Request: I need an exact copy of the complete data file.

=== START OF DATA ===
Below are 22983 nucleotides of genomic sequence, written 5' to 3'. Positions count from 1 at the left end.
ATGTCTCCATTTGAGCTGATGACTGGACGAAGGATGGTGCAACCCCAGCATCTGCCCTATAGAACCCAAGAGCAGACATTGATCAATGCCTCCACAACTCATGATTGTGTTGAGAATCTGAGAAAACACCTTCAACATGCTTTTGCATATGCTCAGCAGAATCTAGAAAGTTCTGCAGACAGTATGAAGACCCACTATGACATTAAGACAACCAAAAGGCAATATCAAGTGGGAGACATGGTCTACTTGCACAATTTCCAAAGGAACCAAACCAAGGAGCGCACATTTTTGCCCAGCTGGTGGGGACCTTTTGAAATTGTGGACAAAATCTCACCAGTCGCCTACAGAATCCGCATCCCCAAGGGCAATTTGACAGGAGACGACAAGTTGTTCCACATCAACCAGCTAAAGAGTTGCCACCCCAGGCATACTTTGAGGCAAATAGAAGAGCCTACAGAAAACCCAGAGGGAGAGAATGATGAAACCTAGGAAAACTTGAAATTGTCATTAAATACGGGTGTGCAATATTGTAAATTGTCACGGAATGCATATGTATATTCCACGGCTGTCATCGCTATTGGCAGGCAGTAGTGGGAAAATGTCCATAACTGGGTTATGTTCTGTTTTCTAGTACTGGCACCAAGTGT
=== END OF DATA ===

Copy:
Below are 22983 nucleotides of genomic sequence, written 5' to 3'. Positions count from 1 at the left end.
ATGTCTCCATTTGAGCTGATGACTGGACGAAGGATGGTGCAACCCCAGCATCTGCCCTATAGAACCCAAGAGCAGACATTGATCAATGCCTCCACAACTCATGATTGTGTTGAGAATCTGAGAAAACACCTTCAACATGCTTTTGCATATGCTCAGCAGAATCTAGAAAGTTCTGCAGACAGTATGAAGACCCACTATGACATTAAGACAACCAAAAGGCAATATCAAGTGGGAGACATGGTCTACTTGCACAATTTCCAAAGGAACCAAACCAAGGAGCGCACATTTTTGCCCAGCTGGTGGGGACCTTTTGAAATTGTGGACAAAATCTCACCAGTCGCCTACAGAATCCGCATCCCCAAGGGCAATTTGACAGGAGACGACAAGTTGTTCCACATCAACCAGCTAAAGAGTTGCCACCCCAGGCATACTTTGAGGCAAATAGAAGAGCCTACAGAAAACCCAGAGGGAGAGAATGATGAAACCTAGGAAAACTTGAAATTGTCATTAAATACGGGTGTGCAATATTGTAAATTGTCACGGAATGCATATGTATATTCCACGGCTGTCATCGCTATTGGCAGGCAGTAGTGGGAAAATGTCCATAACTGGGTTATGTTCTGTTTTCTAGTACTGGCACCAAGTGT